At Beltaine, 1916, just after the Easter Uprising in Dublin, Yeats inaugurated a magical order – a Celtic Mystery School. It was modeled on the Hermetic Order of the Golden Dawn, but grounded in Irish, rather than Egyptian, mythology and magic. It was called "The Order of the Four Jewels," a reference to the four gifts of cauldron, sword, spear and stone bequeathed to Ireland by the race of immortals known as the Tuatha Dé Danann, (the Tribe of the Goddess Dana.) Its goal was "the awakening of the ancient fires of Ireland." Sadly, its impetus died with the failure of the Irish rebellion, and the Order disbanded. Yet in a way, its fires were rekindled when Ella Young came to America.
Ella was 58 when she accepted an invitation to give a series of lectures on Celtic mythology and culture at various American universities. But she almost didn't get in when the authorities discovered she had once been a gunrunner for the IRA. Fortunately, there was a storm of protest against the exclusion of the scholar and writer from the literary world, and a wealthy sponsor came to her aid. This was Gavin Arthur, a philanthropist and astrologer who was grandson of the 21st president. When Ella finally arrived at Ellis Island, the New York Times announced her arrival with the headline, "Ambassadress from Elfland!"
Ella’s gift of oratory drew large enthusiastic audiences whom she held spellbound with the heroic myths and sagas told in her lilting Irish voice – the voice of the bard, a keeper of the ancient teachings of her ancestors. Everyone who saw Ella received the impression of a woman from another world, who had “strayed from the province of the sídhe.” She was a dramatic figure with a noble forehead and face that seemed to shine with an inner light. She let her shoulder-length silver hair hang free and wore flowing clothes like robes. Instead of shaking hands when introduced, she raised her hands high in the ancient druid greeting. Padraic Colum, poet and dramatist, was first to hail her as a druid, likening her to the ancient “women who knew the sacred places and their traditions, who knew the incantations and the cycles of stories about the Divine Powers, and who could relate them with authority and interpret them wisely. . . She speaks of Celtic times as if she were recalling them.”
Ella felt most at home in the wild and rugged beauty of the West Coast, where she revived the old Celtic Mystery School at Mount Shasta, the sacred mountain in Northern California. It was called the “Fellowship of Shasta,” and dedicated to the Goddess in her aspect of Brigit, mother of poetry, smithcraft and healing, to whom Ella felt particularly close. In doing so, she became one of the first people in the United States to revive the religion of the Great Goddess. The Fellowship held their gatherings in places of power, which, along with Mount Shasta, included Mount Tamalpais in Marin County and Point Lobos on the Central Coast. In these then pristine and wild places they celebrated the four Fire Festivals of the Celtic year.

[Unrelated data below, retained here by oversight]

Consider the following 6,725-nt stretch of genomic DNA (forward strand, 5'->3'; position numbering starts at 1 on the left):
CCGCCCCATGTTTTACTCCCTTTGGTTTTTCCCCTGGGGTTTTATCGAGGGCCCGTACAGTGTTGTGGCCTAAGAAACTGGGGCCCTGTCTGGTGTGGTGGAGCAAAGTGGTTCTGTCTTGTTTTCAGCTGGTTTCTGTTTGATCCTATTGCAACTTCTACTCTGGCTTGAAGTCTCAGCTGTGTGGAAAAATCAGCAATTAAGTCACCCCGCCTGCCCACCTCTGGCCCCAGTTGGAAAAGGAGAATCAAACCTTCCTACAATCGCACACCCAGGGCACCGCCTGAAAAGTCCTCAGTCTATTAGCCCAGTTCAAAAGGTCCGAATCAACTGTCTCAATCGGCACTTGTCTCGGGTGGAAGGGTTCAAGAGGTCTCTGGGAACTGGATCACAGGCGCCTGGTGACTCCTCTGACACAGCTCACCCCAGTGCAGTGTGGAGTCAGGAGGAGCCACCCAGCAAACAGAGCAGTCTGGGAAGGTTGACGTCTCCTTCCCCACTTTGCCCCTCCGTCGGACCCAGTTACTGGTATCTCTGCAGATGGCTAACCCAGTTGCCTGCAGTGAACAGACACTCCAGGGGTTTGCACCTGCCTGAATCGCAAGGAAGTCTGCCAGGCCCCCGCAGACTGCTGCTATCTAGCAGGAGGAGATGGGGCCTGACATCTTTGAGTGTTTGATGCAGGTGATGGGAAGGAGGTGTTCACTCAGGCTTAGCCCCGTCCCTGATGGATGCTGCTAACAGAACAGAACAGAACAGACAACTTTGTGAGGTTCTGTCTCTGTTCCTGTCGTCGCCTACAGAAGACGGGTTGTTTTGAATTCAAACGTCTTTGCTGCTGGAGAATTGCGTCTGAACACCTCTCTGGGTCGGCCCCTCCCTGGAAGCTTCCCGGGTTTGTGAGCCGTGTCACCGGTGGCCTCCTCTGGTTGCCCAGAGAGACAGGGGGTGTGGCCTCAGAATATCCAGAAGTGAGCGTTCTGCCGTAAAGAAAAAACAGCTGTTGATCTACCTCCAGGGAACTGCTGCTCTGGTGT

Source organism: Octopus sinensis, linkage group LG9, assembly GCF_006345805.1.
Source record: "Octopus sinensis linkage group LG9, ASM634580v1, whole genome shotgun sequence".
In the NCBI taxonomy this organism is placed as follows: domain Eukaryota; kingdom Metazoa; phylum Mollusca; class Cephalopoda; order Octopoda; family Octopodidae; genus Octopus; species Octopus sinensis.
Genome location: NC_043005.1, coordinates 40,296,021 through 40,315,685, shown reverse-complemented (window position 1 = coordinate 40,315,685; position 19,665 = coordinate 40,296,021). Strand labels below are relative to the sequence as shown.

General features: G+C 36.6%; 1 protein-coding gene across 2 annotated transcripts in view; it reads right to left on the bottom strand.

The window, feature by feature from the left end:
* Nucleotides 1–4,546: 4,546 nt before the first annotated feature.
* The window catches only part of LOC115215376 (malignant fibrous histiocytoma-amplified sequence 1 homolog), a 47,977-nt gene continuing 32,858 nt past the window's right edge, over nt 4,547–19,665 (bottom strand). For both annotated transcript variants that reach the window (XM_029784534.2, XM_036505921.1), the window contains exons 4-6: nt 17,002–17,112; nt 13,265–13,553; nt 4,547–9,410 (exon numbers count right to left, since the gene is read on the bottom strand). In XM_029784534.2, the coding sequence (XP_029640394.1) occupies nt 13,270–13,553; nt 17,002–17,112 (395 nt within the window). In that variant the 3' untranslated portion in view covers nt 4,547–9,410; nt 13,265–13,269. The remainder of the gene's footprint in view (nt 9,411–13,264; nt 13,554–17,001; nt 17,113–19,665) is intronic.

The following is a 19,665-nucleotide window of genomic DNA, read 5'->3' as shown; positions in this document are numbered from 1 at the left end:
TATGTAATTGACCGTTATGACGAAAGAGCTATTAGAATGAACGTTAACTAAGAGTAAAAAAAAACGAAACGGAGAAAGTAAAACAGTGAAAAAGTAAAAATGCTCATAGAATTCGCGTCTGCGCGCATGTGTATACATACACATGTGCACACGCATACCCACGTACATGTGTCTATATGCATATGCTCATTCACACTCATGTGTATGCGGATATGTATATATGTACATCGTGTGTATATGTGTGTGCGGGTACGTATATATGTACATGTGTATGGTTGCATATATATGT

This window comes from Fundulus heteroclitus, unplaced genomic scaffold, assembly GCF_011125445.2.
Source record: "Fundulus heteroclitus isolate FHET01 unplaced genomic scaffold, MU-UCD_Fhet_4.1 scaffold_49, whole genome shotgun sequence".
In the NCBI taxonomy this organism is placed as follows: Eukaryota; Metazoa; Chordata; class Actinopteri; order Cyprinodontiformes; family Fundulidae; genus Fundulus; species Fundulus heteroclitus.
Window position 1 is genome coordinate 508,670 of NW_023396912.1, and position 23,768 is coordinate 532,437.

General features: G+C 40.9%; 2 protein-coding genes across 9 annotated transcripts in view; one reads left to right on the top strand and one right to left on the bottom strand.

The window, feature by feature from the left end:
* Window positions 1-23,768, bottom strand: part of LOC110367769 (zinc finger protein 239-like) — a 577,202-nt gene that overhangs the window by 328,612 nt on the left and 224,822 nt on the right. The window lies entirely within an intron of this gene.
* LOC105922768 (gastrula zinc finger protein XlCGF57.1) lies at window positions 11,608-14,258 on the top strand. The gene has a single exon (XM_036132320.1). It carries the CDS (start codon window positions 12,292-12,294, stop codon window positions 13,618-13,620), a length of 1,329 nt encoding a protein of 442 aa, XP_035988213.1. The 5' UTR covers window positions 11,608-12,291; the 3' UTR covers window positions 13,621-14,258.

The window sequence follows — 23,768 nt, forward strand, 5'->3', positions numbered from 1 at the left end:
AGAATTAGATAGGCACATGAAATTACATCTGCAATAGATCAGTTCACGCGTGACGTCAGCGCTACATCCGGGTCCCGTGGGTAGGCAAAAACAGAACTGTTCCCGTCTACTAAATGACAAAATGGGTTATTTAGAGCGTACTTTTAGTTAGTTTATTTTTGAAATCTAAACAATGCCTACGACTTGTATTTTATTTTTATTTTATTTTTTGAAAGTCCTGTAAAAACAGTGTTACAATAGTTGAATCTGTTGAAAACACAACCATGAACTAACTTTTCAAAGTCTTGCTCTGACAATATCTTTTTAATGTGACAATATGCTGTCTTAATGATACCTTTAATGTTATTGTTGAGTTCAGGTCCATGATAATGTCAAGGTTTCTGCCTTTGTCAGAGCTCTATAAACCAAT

Ella had a passionate love and reverence for the land of America. She regarded her new country as a "great tawny lioness," in contrast to Ireland, which she saw as a "white unicorn." She spent as much time as she could communing with the spirits of the land, whom she experienced as a larger race than their Irish counterparts. She considered the rocky, wooded promontory of Point Lobos to be the center of psychic power for the entire Pacific Coast. Here she communed with the dryads of the pine trees, the sea spirits, and the great guardian Deva who hovered over the sea with shining wings. Once, lecturing on local faeries at a PTA meeting in Carmel, she almost caused a stampede when the audience of 150 women insisted on going to look for them straight away. They didn’t find any. Ella's response was a chuckle: "But after all . . . those marching feet!"
Her relationship with the Earth, which she saw as a "great living Being," was practical as well as mystical. When out on a picnic with her friends, she would never touch food until she had poured a libation of wine, giving thanks to "Earth, Air, Fire, Water" and the Great Goddess herself, whom she addressed in Gaelic. The Fellowship of Shasta became involved in environmental activism, working to prevent developers from building on Point Lobos (now a State Park) and also with the Save the Redwoods League which works to preserve the remaining old-growth forests of California.
In her later years, Ella gave an interview to KPFA radio in Berkeley in which she talked of “the brotherhood of the Earth, the animals, the stones and the trees.” When asked how to see nature spirits and faeries, her answer was simple:
"You have to be content to know that you love that tree, and you want to love it more, and you know it's alive and you want to come closer to it."